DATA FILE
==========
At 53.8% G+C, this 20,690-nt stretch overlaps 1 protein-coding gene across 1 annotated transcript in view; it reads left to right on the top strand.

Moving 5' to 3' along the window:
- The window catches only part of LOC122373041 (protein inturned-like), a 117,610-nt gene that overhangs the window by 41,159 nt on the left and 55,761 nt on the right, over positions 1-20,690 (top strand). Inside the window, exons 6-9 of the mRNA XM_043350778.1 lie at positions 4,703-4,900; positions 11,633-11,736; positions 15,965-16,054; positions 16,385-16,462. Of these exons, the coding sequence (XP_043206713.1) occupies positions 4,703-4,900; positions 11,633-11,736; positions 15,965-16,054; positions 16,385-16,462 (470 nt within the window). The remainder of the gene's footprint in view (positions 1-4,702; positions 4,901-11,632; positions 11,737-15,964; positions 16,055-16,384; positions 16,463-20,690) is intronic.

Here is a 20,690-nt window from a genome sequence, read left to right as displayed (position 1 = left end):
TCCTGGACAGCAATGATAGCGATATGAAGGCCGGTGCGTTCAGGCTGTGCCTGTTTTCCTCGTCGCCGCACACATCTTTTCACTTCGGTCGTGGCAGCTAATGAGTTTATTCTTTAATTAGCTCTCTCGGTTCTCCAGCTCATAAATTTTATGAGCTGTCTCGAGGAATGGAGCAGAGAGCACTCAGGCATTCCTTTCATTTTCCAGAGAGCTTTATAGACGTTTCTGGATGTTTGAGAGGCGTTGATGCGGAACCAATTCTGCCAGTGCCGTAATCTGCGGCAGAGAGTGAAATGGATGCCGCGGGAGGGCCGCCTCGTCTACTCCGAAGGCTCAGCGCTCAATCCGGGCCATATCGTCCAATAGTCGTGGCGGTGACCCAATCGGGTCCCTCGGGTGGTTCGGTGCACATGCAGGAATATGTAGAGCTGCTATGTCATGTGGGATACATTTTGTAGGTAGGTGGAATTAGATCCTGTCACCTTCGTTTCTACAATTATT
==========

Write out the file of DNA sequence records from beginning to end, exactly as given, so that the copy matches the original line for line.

At 53.8% G+C, this 20,690-nt stretch overlaps 1 protein-coding gene across 1 annotated transcript in view; it reads left to right on the top strand.

Moving 5' to 3' along the window:
- The window catches only part of LOC122373041 (protein inturned-like), a 117,610-nt gene that overhangs the window by 41,159 nt on the left and 55,761 nt on the right, over positions 1-20,690 (top strand). Inside the window, exons 6-9 of the mRNA XM_043350778.1 lie at positions 4,703-4,900; positions 11,633-11,736; positions 15,965-16,054; positions 16,385-16,462. Of these exons, the coding sequence (XP_043206713.1) occupies positions 4,703-4,900; positions 11,633-11,736; positions 15,965-16,054; positions 16,385-16,462 (470 nt within the window). The remainder of the gene's footprint in view (positions 1-4,702; positions 4,901-11,632; positions 11,737-15,964; positions 16,055-16,384; positions 16,463-20,690) is intronic.

Here is a 20,690-nt window from a genome sequence, read left to right as displayed (position 1 = left end):
TCCTGGACAGCAATGATAGCGATATGAAGGCCGGTGCGTTCAGGCTGTGCCTGTTTTCCTCGTCGCCGCACACATCTTTTCACTTCGGTCGTGGCAGCTAATGAGTTTATTCTTTAATTAGCTCTCTCGGTTCTCCAGCTCATAAATTTTATGAGCTGTCTCGAGGAATGGAGCAGAGAGCACTCAGGCATTCCTTTCATTTTCCAGAGAGCTTTATAGACGTTTCTGGATGTTTGAGAGGCGTTGATGCGGAACCAATTCTGCCAGTGCCGTAATCTGCGGCAGAGAGTGAAATGGATGCCGCGGGAGGGCCGCCTCGTCTACTCCGAAGGCTCAGCGCTCAATCCGGGCCATATCGTCCAATAGTCGTGGCGGTGACCCAATCGGGTCCCTCGGGTGGTTCGGTGCACATGCAGGAATATGTAGAGCTGCTATGTCATGTGGGATACATTTTGTAGGTAGGTGGAATTAGATCCTGTCACCTTCGTTTCTACAATTATT